AusCERT sees decline in electronic attacks

AusCERT sees decline in electronic attacks

Summary: Over the past year there were significantly fewer electronic attacks than over the previous 12 months, according to the latest version of an annual survey coordinated by the Australian Computer Emergency Response Team (AusCERT).

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Over the past year there were significantly fewer electronic attacks than over the previous 12 months, according to the latest version of an annual survey coordinated by the Australian Computer Emergency Response Team (AusCERT).

The fifth survey, which was compiled in partnership with the Australian High Tech Crime Centre, the Federal Police and various state police forces, revealed that 22 percent of organisations experienced an electronic attack over the past year, down from 35 percent in the 2005 survey and 49 percent the year before.

However, due to additional funding by the Attorney General's department, this year's survey included a four-fold increase in the number of respondents and was conducted by market research firm ACNielsen.

According to AusCERT, "the sample change should be considered when assessing the respondent percentages against previous years".

Even with the larger sample base, which includes more firms from the manufacturing sector, the survey does indicate that the general level of electronic attacks has not increased and has most likely fallen.

"Across most categories of electronic attack, computer crime and computer access misuse and abuse, there was an overall reduction in level of activity detected," the survey stated.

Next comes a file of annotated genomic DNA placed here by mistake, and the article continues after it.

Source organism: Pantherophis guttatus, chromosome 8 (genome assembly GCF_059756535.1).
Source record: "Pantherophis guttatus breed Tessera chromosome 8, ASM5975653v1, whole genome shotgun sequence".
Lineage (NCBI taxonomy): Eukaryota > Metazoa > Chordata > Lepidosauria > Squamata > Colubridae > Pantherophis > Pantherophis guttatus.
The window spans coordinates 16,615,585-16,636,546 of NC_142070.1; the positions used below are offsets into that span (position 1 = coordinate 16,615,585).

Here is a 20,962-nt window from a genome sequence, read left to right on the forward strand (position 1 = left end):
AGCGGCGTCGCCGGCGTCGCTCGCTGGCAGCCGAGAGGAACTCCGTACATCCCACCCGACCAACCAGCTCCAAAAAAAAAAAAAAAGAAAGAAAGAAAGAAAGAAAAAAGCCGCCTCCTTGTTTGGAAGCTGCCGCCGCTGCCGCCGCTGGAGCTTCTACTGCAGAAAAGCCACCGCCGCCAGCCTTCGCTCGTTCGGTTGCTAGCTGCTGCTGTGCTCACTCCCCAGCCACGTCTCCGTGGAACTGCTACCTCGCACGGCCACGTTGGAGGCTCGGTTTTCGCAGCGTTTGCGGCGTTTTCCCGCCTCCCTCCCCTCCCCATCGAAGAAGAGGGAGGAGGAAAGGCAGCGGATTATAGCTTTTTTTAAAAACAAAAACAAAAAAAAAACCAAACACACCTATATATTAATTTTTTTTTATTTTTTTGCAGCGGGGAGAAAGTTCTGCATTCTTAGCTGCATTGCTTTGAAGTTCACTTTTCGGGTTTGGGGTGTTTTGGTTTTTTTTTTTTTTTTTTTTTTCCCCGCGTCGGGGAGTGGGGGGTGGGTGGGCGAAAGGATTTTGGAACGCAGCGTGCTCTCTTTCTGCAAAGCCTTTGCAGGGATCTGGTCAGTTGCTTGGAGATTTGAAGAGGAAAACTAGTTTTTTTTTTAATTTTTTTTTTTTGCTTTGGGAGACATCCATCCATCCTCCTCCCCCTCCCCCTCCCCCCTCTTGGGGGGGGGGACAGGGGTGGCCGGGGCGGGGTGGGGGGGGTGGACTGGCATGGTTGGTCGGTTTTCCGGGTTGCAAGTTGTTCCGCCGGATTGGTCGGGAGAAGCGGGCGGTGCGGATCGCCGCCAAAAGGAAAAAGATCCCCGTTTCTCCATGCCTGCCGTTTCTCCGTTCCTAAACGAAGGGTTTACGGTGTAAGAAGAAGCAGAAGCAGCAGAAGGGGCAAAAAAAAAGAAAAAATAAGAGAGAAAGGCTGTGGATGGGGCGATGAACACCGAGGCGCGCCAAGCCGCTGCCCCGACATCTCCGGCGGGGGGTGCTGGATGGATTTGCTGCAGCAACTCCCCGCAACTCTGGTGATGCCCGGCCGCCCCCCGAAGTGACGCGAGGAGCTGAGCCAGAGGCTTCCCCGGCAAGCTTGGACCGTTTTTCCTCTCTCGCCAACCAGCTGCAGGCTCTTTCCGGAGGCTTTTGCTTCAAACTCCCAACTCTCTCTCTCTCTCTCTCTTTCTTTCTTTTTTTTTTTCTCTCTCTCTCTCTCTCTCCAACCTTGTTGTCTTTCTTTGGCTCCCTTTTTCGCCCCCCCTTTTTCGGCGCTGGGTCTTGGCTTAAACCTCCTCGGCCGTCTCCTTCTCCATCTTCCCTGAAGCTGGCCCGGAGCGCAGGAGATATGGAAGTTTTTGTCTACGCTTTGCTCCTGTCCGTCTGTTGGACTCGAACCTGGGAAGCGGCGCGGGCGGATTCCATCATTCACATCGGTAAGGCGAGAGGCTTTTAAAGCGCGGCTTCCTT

Smartcard uncertainty
Another area of uncertainty in this year's survey results is the use of two factor authentication products -- such as tokens and smartcards -- by businesses and agencies looking to secure their networks.

According to the survey, only 24 percent of respondents said they use two factor authentication, down from 38 percent last year and 33 percent the year before.

When asked about the anomaly, Graham Ingram, general manager of AusCERT, told ZDNet Australia that he had expected the figure to increase.

"I think it is probably more a case of a different sample than a reduction," he said.

Ingram said that one issue likely to reduce smart card and token use in the future is the introduction of risk management systems such as those introduced by RSA's Cyota division.

"Anti-fraud systems are looking for anomalous transactions... If I have never done a high value transaction over a certain threshold in my life and suddenly I'm doing one, the question is, is this a valid transaction?

"If a person is living in Australia then why would they be logging in from an IP address in Estonia," added Ingram.

Spending remains constant
Despite some confusing results in this year's survey, one constant is the amount companies spend on security compared to the rest of their IT budget.

Although the survey showed a "noticeable reduction" in the percentage of companies increasing their security spend, the majority allocate around five percent of their IT budget on security.

"If you look at it year to year, there are remarkable similarities in responses over time. The survey is a very good indicator, especially over the last few years -- between five percent and seven percent [of the total IT budget] seems to be where people are at," said Ingram.

Topics: Malware, Security, AUSCERT

Munir Kotadia

About Munir Kotadia

Munir first became involved with online publishing in 1998 when he joined ZDNet UK and later moved into print publishing as Chief Reporter for IT Week, part of ZDNet UK, a weekly trade newspaper targeted at Enterprise IT managers. He later moved back into online publishing as Senior News Reporter for ZDNet UK.

Munir was recognised as Australia's Best Technology Columnist at the 5th Annual Sun Microsystems IT Journalism Awards 2007. In the previous year he was named Best News Journalist at the Consensus IT Writers Awards.

He no longer uses his Commodore 64.

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